This question keeps on popping up in many recent newspaper articles, on discussion boards and in seminars debating immigration issues in Finland. At the core of the question is a general impression that, between the enthusiastic supporters of multiculturalism and the pessimistic nationalist rednecks, very little constructive discussion is possible in Finland.
At one end, humanitarian help organizations, as well as politicians from the Green Party and the Swedish Folk Party, keep on taking excessively generous initiatives towards refugees and asylum seekers, all while labeling their detractors as racists. At the other end, nationalist candidates in the National Coalition Party and True Finns Party keep on painting every immigrant as a refugee who is abusing social security and label their detractors as turning Finland into the easiest country to abuse social security, at the Finnish taxpayer's expense. In between, candidates from the Christian Democrats and Center Party spread equally among these two camps. Meanwhile, while the Left is currently avoiding discussions on this topic, Social Democrats have previously shown that they tend to side with the nationalists in labeling all immigrants as social security abusing refugees.
One interesting point is that, no matter at which end of the political spectrum one looks, the whole Finnish immigration debate keeps on focusing exclusively on refugees and asylum seekers, despite the fact that migrant workers and foreign spouses of Finnish nationals make up for a good 70% of the foreign population residing on Finnish soil.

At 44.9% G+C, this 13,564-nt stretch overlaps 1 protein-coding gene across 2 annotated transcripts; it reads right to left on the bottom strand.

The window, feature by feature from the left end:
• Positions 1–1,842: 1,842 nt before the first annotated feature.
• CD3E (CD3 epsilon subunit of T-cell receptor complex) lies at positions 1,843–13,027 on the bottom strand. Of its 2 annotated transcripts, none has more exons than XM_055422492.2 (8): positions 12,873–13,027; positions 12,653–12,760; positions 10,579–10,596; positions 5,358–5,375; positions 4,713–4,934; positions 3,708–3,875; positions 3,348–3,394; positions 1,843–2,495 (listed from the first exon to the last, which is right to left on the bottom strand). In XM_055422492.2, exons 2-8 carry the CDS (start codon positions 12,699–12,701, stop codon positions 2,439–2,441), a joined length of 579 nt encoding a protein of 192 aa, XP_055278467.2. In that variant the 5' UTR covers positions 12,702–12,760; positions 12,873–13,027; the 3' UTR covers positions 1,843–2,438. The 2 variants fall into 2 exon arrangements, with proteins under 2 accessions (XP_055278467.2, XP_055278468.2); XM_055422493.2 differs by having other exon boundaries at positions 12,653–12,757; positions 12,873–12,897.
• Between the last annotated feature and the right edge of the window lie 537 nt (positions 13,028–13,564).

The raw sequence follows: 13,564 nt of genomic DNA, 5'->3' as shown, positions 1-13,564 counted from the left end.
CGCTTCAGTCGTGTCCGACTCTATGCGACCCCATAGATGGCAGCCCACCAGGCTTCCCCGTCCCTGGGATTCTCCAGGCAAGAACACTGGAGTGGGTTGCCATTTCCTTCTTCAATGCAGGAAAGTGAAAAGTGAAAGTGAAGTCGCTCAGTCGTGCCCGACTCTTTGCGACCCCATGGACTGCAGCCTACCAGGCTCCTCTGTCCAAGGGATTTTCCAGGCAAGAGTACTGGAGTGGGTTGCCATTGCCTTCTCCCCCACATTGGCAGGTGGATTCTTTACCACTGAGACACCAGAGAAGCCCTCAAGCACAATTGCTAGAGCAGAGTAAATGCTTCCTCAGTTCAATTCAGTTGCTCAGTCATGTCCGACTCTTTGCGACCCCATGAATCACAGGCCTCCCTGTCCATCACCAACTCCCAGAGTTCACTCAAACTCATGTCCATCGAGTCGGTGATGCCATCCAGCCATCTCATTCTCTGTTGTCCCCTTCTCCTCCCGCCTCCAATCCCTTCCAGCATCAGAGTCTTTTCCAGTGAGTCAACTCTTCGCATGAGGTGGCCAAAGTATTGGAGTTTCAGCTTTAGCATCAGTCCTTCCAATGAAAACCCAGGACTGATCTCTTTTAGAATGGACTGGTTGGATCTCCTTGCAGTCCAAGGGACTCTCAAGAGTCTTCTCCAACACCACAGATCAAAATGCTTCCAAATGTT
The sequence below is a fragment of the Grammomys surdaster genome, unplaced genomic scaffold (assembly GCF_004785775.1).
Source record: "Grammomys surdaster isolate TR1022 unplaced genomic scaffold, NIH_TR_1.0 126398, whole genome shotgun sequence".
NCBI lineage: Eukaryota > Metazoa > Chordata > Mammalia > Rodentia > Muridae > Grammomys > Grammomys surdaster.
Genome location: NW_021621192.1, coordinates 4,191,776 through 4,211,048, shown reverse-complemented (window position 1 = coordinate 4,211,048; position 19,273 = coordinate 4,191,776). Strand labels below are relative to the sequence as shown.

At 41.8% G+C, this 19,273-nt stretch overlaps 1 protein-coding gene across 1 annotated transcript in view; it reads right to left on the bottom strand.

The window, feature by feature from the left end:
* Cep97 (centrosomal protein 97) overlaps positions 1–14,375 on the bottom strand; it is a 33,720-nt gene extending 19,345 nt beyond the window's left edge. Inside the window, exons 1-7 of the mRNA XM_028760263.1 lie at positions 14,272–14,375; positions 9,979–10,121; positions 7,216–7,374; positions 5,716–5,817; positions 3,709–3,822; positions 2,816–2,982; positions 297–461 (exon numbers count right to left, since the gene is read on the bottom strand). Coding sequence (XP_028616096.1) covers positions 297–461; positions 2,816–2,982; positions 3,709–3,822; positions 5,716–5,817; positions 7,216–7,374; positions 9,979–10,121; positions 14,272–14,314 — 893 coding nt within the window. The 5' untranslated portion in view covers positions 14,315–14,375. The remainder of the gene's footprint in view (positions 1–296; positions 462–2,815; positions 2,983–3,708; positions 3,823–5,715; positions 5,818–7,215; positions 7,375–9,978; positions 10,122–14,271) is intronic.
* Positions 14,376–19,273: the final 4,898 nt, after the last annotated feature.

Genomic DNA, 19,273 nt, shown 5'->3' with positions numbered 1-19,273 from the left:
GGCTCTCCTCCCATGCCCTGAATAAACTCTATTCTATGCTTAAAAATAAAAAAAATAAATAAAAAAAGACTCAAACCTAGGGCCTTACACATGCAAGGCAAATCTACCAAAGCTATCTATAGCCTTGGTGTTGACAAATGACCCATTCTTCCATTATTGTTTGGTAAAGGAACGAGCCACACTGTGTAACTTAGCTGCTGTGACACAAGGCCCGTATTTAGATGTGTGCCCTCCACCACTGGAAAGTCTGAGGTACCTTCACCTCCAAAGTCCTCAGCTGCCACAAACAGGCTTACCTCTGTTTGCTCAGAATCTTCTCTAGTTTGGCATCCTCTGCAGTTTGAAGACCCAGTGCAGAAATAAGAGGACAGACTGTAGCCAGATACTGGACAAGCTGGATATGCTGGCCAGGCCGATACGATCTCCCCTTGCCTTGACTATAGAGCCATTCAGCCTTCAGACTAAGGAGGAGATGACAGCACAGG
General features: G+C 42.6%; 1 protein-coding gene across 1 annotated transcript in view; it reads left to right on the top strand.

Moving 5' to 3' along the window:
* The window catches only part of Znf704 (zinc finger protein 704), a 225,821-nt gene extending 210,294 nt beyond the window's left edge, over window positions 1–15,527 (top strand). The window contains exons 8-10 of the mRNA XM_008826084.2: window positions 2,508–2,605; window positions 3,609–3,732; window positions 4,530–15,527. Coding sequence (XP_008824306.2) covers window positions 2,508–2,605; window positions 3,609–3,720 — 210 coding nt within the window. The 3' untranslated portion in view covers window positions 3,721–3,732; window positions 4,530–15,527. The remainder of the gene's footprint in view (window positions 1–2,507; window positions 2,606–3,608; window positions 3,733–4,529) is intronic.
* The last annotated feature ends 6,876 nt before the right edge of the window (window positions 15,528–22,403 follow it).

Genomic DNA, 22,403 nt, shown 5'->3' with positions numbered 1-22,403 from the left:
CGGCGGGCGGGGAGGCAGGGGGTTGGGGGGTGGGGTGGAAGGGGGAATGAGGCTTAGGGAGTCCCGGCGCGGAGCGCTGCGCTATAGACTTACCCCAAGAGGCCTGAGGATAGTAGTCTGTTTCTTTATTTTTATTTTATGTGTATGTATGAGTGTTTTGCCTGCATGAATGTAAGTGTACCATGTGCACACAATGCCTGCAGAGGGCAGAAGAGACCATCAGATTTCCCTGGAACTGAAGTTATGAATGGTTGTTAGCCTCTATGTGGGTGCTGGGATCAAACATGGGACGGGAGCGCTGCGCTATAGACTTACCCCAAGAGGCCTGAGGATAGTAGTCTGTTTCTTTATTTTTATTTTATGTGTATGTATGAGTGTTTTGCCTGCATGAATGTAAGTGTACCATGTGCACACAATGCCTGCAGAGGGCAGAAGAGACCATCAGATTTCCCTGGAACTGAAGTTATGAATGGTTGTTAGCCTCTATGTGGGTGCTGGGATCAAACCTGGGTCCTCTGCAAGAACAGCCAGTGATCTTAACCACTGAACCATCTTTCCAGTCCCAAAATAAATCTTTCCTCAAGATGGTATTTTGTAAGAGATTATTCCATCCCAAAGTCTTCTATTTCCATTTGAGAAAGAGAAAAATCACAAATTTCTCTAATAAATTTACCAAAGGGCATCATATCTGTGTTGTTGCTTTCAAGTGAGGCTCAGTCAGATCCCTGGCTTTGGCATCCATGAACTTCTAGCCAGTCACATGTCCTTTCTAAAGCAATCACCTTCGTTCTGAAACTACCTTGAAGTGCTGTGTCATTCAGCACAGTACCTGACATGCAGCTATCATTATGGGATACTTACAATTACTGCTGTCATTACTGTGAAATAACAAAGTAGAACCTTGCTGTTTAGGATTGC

This recalcitrance to discuss immigration from any other perspective than refugees is rather painfully noticeable. Some recent examples:
At the Maailma Kylässä ethnic festival, last month, the podium was given to a number of speakers to discuss immigration issues. In once case, Minister of Immigration Mrs.Astrid Thors made an appearance at the tent of Demo, an NGO promoting active participation in the electoral process. Sure enough, Thors repeatedly brought back the issue of refugees, leaving other aspects of immigration completely out.
The next day, on the Mekong stage, a panel discussion was introduced by the MC as "discussing issues that affect refugees", despite the fact that the program read "panel discussion on immigration"... In fairness, the organization sponsoring that particular time slot was the Refugee Help Center but, thankfully, issues brought by the panelists clearly discussed a much broader perspective than merely refugees:
One Estonian-born researcher said that she'd rather avoid putting all immigrants into the same bag, because there's so many different reasons for coming to Finland and few of those have anything to do with seeking asylum and one cannot make any assumption about an immigrant's motives for coming here.
The other panelist, a professor from the university of Turku, astutely said that, if it was up to him, Maailma Kylässä should not exist, because the actual intent of the event is not to give immigrants a chance to be heard, but rather to entertain Finns with exotic culture and food, which is not the right way to make immigrants feel a part of society, in his opinion.